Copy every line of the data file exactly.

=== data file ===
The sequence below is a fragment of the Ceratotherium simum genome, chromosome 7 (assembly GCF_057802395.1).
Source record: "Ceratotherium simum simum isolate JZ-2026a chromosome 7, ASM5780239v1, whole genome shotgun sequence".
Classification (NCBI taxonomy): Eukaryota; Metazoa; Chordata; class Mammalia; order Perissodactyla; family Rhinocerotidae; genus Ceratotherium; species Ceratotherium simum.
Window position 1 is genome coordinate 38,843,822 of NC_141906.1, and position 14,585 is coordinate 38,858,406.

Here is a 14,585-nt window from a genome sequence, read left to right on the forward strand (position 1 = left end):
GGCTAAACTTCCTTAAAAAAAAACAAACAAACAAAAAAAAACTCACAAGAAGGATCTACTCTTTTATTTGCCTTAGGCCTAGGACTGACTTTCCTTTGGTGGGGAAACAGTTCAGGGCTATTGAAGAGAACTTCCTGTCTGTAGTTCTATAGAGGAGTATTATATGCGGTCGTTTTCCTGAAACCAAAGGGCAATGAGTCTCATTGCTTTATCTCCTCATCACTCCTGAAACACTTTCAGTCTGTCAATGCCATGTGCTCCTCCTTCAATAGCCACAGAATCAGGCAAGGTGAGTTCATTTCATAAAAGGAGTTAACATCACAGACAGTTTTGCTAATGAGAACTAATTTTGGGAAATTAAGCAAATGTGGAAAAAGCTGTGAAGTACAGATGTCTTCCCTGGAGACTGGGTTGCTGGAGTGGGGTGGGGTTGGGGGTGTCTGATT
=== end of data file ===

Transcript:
The sequence below is a fragment of the Ceratotherium simum genome, chromosome 7 (assembly GCF_057802395.1).
Source record: "Ceratotherium simum simum isolate JZ-2026a chromosome 7, ASM5780239v1, whole genome shotgun sequence".
Classification (NCBI taxonomy): Eukaryota; Metazoa; Chordata; class Mammalia; order Perissodactyla; family Rhinocerotidae; genus Ceratotherium; species Ceratotherium simum.
Window position 1 is genome coordinate 38,843,822 of NC_141906.1, and position 14,585 is coordinate 38,858,406.

Here is a 14,585-nt window from a genome sequence, read left to right on the forward strand (position 1 = left end):
GGCTAAACTTCCTTAAAAAAAAACAAACAAACAAAAAAAAACTCACAAGAAGGATCTACTCTTTTATTTGCCTTAGGCCTAGGACTGACTTTCCTTTGGTGGGGAAACAGTTCAGGGCTATTGAAGAGAACTTCCTGTCTGTAGTTCTATAGAGGAGTATTATATGCGGTCGTTTTCCTGAAACCAAAGGGCAATGAGTCTCATTGCTTTATCTCCTCATCACTCCTGAAACACTTTCAGTCTGTCAATGCCATGTGCTCCTCCTTCAATAGCCACAGAATCAGGCAAGGTGAGTTCATTTCATAAAAGGAGTTAACATCACAGACAGTTTTGCTAATGAGAACTAATTTTGGGAAATTAAGCAAATGTGGAAAAAGCTGTGAAGTACAGATGTCTTCCCTGGAGACTGGGTTGCTGGAGTGGGGTGGGGTTGGGGGTGTCTGATT